Income Inequality and Poverty
AbstractThe first part of this paper argues that income inequality is not a problem in need of remedy. The common practice of interpreting a rise in the gini coefficient measure of inequality as a bad thing violates the Pareto principle and is equivalent to using a social welfare function that puts negative weight on increases in the income of high income individuals. The real distributional problem is not inequality but poverty. The paper considers three sources of poverty and asks what if anything might be done about each of them: unemployment; a low level of earning capacity; and individual choice.
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Bibliographic InfoPaper provided by National Bureau of Economic Research, Inc in its series NBER Working Papers with number 6770.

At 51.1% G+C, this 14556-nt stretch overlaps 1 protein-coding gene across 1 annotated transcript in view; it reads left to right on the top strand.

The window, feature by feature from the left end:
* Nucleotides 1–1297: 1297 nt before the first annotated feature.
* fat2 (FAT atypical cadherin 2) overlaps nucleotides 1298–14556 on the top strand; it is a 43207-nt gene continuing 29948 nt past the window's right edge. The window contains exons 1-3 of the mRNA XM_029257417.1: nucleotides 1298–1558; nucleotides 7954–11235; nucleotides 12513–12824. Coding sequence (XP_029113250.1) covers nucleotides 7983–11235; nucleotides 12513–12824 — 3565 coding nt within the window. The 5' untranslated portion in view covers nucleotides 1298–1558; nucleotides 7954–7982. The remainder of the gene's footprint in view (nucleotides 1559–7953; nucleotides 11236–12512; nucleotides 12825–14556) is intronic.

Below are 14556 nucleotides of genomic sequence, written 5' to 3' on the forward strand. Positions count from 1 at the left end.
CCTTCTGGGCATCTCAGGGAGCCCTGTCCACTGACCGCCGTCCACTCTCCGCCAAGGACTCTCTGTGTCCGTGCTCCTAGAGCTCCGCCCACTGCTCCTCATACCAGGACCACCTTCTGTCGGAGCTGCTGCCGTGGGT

Date of creation: Oct 1998
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Find related papers by JEL classification:
- D3 - Microeconomics - - Distribution
- J3 - Labor and Demographic Economics - - Wages, Compensation, and Labor Costs
This paper has been announced in the following NEP Reports:
- NEP-ALL-1998-11-20 (All new papers)
- NEP-MIC-1998-11-20 (Microeconomics)
- NEP-PBE-1998-11-20 (Public Economics)
- NEP-PUB-1998-11-20 (Public Finance)
Please report citation or reference errors to , or , if you are the registered author of the cited work, log in to your RePEc Author Service profile, click on "citations" and make appropriate adjustments.:
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